FKBP12: A partner of Snx10 required for vesicular trafficking in osteoclasts

Ricardo A. Battaglino, Prakash Jha, Farhath Sultana, Weimin Liu, Leslie R. Morse

Research output: Contribution to journalArticlepeer-review

7 Scopus citations


Osteoclasts employ highly specialized intracellular trafficking controls for bone resorption and organelle homeostasis. The sorting nexin Snx10 is a (Phosphatidylinositol 3-phosphate) PI3P-binding protein, which localizes to osteoclast early endosomes. Osteoclasts from humans and mice lacking functional Snx10 are severely dysfunctional. They show marked impairments in endocytosis, extracellular acidification, ruffled border formation, and bone resorption, suggesting that Snx10 regulates membrane trafficking. To better understand how SNx10 regulates vesicular formation and trafficking in osteoclasts, we set out on a search for Snx10 partners. We performed a yeast two-hybrid screening and identified FKBP12. FKBP12 is expressed in receptor activator of nuclear factor kB ligand–stimulated RAW264.7 monocytes, coimmunoprecipitates with Snx10, and colocalizes with Snx10 in osteoclasts. We also found that FKBP12, Snx10, and early endosome antigen 1 (EEA1) are present in the same subcellular fractions obtained by centrifugation in sucrose gradients, which confirms localization of FKBP12 to early endosomes. Taken together, these results indicate that Snx10 and FKBP12 are partners and suggest that Snx10 and FKBP12 are involved in the regulation of endosome/lysosome homeostasis via the synthesis. These findings may suggest novel therapeutic approaches to control bone loss by targeting essential steps in osteoclast membrane trafficking.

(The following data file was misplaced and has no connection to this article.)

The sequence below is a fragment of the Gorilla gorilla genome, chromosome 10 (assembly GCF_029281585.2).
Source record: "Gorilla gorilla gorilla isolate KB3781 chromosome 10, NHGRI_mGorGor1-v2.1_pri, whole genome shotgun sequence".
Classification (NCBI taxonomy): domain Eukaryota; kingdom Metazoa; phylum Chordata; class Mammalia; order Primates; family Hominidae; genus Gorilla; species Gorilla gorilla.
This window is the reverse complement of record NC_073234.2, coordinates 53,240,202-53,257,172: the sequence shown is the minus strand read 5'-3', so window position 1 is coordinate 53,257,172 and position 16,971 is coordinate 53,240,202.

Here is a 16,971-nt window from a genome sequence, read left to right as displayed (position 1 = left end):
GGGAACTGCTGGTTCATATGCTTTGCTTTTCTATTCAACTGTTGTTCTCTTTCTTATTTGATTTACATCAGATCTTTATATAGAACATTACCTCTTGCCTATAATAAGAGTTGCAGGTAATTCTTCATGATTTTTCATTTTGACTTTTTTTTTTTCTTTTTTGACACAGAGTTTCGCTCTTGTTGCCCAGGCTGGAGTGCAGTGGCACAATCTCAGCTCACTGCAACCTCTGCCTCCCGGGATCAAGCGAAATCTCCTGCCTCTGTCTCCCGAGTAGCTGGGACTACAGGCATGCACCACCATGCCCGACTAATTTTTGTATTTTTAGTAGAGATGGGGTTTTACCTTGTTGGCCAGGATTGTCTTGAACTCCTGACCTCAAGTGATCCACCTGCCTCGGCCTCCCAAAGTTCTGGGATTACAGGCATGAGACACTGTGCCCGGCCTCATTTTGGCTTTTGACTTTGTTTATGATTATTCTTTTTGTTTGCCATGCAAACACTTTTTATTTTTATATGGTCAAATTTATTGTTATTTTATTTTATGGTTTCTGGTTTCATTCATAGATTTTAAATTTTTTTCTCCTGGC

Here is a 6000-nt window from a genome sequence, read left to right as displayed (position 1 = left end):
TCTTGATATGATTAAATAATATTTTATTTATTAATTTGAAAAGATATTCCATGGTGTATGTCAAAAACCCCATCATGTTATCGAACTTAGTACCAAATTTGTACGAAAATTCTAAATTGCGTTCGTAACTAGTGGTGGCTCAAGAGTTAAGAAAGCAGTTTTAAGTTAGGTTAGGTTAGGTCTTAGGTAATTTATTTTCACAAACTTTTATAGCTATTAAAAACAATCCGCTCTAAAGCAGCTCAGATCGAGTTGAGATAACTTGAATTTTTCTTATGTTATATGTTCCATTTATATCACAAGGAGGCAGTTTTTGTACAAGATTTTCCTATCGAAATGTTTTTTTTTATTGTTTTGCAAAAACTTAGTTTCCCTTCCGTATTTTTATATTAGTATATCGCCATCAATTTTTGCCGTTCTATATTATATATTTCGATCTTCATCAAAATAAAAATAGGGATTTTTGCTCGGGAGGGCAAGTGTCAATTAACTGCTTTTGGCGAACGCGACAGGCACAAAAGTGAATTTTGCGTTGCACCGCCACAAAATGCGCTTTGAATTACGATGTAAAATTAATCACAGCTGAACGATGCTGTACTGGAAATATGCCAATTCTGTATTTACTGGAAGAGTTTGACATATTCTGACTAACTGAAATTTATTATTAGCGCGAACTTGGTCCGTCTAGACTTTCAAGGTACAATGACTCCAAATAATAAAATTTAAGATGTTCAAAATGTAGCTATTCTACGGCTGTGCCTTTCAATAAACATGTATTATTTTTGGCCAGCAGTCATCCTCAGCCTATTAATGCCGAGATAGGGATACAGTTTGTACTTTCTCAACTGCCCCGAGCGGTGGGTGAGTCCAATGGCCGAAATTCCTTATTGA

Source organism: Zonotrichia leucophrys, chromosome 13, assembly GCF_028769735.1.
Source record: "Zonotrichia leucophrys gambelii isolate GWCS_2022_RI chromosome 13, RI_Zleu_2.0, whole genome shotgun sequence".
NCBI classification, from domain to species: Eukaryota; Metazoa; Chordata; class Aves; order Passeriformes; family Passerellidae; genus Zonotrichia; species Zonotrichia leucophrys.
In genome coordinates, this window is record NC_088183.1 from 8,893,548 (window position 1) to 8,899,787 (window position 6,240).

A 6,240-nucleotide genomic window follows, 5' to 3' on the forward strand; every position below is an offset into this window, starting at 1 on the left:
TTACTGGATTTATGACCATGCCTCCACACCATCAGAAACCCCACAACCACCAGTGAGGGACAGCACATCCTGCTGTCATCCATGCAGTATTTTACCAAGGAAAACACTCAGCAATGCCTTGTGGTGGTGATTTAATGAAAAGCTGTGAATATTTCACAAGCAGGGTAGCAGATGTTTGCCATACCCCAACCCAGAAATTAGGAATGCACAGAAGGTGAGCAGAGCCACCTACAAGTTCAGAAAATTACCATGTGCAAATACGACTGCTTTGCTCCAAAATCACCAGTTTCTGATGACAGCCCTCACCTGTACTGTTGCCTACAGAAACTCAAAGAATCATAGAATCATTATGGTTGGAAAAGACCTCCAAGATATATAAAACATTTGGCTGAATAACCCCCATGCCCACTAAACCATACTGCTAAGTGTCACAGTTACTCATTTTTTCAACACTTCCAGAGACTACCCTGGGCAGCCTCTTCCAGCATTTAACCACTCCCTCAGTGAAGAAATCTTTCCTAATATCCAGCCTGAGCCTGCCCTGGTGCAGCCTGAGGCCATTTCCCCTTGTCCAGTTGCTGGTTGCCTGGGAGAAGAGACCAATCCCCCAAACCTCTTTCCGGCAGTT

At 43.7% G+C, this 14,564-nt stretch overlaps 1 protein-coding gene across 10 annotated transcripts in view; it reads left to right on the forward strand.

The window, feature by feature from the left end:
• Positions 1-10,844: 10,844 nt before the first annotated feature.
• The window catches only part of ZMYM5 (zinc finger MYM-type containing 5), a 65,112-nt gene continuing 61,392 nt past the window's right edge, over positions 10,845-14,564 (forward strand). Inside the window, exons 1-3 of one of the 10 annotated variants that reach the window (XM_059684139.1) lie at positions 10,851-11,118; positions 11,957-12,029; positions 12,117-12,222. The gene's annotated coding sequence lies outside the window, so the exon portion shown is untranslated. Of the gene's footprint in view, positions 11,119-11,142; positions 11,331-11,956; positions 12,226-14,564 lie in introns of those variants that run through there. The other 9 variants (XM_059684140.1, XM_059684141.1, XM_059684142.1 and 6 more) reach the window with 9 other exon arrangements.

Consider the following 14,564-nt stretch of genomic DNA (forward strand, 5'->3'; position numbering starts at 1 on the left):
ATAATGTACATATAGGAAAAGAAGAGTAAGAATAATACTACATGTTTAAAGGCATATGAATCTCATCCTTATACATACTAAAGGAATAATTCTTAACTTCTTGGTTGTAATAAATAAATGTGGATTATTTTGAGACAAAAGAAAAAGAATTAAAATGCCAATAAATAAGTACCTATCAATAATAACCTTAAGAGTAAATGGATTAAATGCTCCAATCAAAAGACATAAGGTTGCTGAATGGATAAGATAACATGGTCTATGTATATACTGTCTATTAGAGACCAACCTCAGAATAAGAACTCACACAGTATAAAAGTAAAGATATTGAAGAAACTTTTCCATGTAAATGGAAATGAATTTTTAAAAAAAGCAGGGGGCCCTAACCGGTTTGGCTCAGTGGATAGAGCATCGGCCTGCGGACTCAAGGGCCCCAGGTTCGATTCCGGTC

Original languageEnglish (US)
Pages (from-to)13321-13329
Number of pages9
JournalJournal of Cellular Biochemistry
Issue number8
StatePublished - Aug 2019

Bibliographical note

Funding Information:
This study received support from the National Institute of Arthritis and Musculoskeletal and Skin Diseases (R01AR064793) and National Institute on Disability, Independent Living, and Rehabilitation Research (NIDILRR 90SI5007‐01‐02).

Publisher Copyright:
© 2019 Wiley Periodicals, Inc.


  • osteoclast
  • resorption
  • vesicular trafficking

PubMed: MeSH publication types

  • Journal Article
  • Research Support, N.I.H., Extramural
  • Research Support, U.S. Gov't, Non-P.H.S.


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